A law to criminalise wolf-whistling has been demanded by a Fife group fighting the undermining of females in society.
Women Together in Fife wants the Scottish Government to introduce new legislation against the sexual harassment of women in the street.
It has suggested on-the-spot fines should be issued to men who flouted the law, which would also cover making lewd comments.
Group co-founder Marie Penman praised the government’s plans to explore ways to end the ‘normalisation’ of harassment in Scotland but said more needs to be done to combat the way women are treated in public by men.
Ms Penman said: “The women at our meeting admitted that they had become so accustomed to being shouted, whistled or jeered at by men in public that they now just accept it as part of normal life.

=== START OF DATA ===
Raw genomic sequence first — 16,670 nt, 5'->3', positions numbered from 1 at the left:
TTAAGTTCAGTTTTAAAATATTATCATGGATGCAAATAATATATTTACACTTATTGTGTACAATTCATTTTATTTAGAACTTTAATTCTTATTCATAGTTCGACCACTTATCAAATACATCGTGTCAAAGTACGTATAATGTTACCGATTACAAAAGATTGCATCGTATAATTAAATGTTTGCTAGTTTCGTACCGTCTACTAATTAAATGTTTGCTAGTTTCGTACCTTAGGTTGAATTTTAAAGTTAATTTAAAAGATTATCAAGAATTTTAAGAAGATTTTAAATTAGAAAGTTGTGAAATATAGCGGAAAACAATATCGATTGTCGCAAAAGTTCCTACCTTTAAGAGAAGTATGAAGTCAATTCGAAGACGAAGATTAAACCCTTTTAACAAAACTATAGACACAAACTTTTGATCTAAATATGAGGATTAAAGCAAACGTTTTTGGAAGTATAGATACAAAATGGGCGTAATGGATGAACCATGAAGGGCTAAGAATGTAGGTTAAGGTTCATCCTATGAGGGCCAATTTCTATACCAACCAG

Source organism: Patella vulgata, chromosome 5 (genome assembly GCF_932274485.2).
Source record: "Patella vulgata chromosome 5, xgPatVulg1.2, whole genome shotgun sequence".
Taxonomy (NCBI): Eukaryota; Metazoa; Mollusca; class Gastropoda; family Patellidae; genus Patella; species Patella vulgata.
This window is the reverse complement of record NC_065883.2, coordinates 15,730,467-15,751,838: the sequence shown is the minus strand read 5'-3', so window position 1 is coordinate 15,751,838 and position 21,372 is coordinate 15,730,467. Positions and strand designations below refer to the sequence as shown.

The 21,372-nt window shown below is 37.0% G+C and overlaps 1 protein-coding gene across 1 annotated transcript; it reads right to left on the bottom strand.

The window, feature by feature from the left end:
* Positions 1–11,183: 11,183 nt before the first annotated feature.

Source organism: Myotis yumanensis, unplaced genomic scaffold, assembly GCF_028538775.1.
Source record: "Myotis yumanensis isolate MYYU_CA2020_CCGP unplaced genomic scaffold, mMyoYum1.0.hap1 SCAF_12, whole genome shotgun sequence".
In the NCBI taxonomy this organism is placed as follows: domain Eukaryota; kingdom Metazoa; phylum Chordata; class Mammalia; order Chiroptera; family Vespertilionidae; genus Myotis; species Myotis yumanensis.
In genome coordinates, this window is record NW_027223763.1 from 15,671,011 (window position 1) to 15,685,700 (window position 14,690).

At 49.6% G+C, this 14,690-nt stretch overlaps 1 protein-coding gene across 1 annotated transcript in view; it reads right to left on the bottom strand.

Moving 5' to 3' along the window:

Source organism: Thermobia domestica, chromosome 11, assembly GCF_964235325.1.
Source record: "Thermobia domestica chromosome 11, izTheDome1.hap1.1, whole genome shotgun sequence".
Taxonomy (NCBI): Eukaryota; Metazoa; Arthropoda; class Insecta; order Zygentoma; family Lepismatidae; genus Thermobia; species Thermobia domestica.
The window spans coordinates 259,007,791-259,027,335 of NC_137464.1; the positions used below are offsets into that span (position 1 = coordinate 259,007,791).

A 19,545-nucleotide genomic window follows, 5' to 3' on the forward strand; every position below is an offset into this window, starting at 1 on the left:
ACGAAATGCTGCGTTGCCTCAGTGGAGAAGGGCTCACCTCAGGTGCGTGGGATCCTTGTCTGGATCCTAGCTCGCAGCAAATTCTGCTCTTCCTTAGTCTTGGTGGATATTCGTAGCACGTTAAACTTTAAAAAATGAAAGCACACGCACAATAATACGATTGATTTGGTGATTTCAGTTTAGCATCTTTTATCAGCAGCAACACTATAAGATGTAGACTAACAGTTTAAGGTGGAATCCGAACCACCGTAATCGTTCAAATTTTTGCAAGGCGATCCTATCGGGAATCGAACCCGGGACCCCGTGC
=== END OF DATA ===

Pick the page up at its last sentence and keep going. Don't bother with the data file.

“What a sad indictment of society that is.
“One woman told us she had been walking along the street in broad daylight recently when a man walked past and told her she had a ‘nice ar**’.
“She was so annoyed, she shouted at him and he shuffled off, embarrassed.
“But really, why should women have to put up with this type of nonsense in a modern Scotland?”
Every woman at the meeting admitted they had experienced some form of sexual harassment in a public place, Ms Penman said.
In the UK there is no specific crime of sexual harassment and the group said legislation such s exists in France, where on-the-spot fines can be issued to men who harass women in public places, should be mirrored in Scotland.
The Scottish Government recently published a consultation document entitled One Scotland: Hate Has No Name Here, and is seeking feedback from the public on changes to Scottish law.
Possible options include classification of harassment of women as a hate crime or the creation of a new standalone law of misogynistic harassment.
The group’s next meeting is in Betty Nicol’s pub, High Street, Kirkcaldy, on December 12 at 7pm.